On the shortlist: a chat with artist Sarah Jane Moon

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Sarah Jane Moon, artist.

Being shortlisted for a big prize can be exciting, but also nerve racking. Artist pal and booklover Sarah Jane Moon is currently short listed for the Bulldog Bursary, along with four other painters. I asked her on the blog to talk about her experience of being ‘on the shortlist’. Sarah Jane, I knew there was a shortlist for the Turner, but was blissfully unaware of the existence of other art prizes. I certainly didn’t know that art bursaries worked like this, with the artists interviewed by judges of the award, to help them select a winner. So tell me, how are you finding life as a shortlistee?

Hi Lane & readers, many thanks for having me on your fabulous blog! Life as a shortlistee as you put it, is much the same as usual. I have been encouraged by getting onto the shortlist for this bursary, but as an artist who enters a plethora of open exhibitions and is just as frequently turned down as accepted, I know the importance of maintaining one’s own goals irrespective of outside influence. However, to be selected for the bursary would be wonderful of course and a brilliant opportunity to further my practice with the support of The Royal Society of Portrait Painters.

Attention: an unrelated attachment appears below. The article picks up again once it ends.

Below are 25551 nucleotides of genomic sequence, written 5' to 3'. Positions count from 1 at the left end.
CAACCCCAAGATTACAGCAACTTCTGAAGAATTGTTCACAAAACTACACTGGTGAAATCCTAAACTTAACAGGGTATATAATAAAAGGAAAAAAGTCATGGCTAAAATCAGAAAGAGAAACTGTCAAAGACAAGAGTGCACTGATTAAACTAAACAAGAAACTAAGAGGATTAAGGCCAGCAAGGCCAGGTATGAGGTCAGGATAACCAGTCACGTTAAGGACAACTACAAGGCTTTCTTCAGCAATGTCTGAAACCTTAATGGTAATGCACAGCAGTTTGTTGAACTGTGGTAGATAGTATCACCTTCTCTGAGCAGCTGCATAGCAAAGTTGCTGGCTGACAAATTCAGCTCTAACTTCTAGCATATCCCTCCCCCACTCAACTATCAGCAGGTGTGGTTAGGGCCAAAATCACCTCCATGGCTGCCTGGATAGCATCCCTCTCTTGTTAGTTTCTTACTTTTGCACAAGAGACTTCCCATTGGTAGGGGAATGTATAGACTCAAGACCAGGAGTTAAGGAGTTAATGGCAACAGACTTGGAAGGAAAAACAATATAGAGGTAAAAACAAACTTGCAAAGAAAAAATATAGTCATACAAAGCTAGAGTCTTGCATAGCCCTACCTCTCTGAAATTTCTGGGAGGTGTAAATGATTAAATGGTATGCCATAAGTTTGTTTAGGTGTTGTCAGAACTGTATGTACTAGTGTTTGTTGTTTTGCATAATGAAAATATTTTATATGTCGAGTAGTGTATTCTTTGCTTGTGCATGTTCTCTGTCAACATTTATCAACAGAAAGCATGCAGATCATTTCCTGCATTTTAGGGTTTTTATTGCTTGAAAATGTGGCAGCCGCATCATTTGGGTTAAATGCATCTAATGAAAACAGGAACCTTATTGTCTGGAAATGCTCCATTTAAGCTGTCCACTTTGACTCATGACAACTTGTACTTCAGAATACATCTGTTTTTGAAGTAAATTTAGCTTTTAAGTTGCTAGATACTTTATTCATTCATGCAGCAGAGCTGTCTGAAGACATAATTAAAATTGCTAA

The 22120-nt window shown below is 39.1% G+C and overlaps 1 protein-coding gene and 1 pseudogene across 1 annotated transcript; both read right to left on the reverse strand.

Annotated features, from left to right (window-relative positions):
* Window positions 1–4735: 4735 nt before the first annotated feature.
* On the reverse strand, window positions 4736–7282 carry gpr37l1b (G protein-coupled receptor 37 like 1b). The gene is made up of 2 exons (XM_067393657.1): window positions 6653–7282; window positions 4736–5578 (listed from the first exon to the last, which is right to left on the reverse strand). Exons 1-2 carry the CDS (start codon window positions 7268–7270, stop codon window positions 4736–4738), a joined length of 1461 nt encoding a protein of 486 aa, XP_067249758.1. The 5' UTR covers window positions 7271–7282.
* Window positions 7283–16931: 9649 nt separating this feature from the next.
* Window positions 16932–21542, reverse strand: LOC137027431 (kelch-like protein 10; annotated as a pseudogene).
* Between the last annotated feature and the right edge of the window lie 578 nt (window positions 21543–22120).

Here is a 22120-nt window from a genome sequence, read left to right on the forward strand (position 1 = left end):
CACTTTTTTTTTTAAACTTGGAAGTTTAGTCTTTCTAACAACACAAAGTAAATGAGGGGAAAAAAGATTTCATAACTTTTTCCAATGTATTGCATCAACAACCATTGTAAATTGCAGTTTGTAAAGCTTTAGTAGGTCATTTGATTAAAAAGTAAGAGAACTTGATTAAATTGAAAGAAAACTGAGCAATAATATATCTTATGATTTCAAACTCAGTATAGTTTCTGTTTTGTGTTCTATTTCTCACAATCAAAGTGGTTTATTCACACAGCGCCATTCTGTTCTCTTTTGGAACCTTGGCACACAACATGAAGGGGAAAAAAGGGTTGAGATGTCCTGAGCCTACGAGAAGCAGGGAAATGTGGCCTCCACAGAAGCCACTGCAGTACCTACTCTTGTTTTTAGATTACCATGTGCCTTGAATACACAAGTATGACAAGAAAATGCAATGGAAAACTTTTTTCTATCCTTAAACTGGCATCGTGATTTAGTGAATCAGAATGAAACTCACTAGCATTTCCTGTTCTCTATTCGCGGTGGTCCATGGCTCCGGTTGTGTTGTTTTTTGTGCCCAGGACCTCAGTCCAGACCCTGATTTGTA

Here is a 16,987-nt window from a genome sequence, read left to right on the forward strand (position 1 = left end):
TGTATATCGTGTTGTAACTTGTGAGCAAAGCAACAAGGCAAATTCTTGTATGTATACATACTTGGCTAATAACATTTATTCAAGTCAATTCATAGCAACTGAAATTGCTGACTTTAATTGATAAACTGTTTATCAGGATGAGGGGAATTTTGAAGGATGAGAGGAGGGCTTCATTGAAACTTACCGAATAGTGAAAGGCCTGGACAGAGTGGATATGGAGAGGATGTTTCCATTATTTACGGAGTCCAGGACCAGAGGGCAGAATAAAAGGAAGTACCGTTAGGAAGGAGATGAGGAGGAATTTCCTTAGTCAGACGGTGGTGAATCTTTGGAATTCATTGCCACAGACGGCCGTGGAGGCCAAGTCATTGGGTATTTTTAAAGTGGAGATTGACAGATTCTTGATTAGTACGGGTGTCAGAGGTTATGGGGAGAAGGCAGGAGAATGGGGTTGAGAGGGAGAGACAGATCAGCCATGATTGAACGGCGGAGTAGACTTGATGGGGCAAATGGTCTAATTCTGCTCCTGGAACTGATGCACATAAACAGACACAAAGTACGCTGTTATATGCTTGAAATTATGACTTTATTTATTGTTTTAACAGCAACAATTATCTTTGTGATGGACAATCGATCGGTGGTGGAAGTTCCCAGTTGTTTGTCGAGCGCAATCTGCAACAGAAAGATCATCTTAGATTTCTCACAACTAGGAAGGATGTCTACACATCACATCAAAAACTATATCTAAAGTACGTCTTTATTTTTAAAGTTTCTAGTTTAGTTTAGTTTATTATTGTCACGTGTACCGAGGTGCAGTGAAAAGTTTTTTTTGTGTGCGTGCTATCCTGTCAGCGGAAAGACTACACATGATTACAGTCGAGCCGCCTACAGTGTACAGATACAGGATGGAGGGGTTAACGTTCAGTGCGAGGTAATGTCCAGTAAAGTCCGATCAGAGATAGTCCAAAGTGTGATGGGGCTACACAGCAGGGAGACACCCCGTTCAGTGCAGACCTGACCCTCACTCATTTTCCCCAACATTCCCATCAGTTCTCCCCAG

The interview bit sounds scary, but at least you do not have to go on the Big Brother House! For what it’s worth I really like your shortlisted portrait, ‘Louise & Hayley’. Something about it reminds me of a page from i-D magazine — unusual for an oil painting. It’s a memorable piece, as prizewinners in any creative field need to be. What do you think a prize-winning painting should achieve?

louise + hayley

Louise & Hayley, by Sarah Jane Moon

The initial selection phase for the Bulldog Bursary requires two paintings to be submitted, of which this is one. The second phase, an interview in late July, requires the presentation of a portfolio of work so that members of the Royal Society of Portrait Painters can make a more in depth decision about who would best be able to use the bursary. I believe they are looking for potential to develop skills, technique and practice rather than excellence in and of itself. The bursary is largely to nurture an artist at the beginning of their practice. (Read more on the Bulldog Bursary here.)

At what point in your life did you really know you wanted to be a painter?

I knew very early on that I would ultimately end up a painter, but was frequently side-tracked by other subjects throughout my school and university years such as Japanese and literature and art history; all of which held the seduction of my being able to acquire discrete knowledge in a systematic way. For me, painting has always fallen outside of this tradition; it has always been more of a catalyst or vehicle for my reactions to being in and of the world rather than a subject or discipline to apply myself to. It is also something that mediates my relationships, on all levels, with people and things and places. It is largely an emotional and responsive practice for me, though I am also fascinated on an academic level by the formal qualities of paint, and object-making more generally.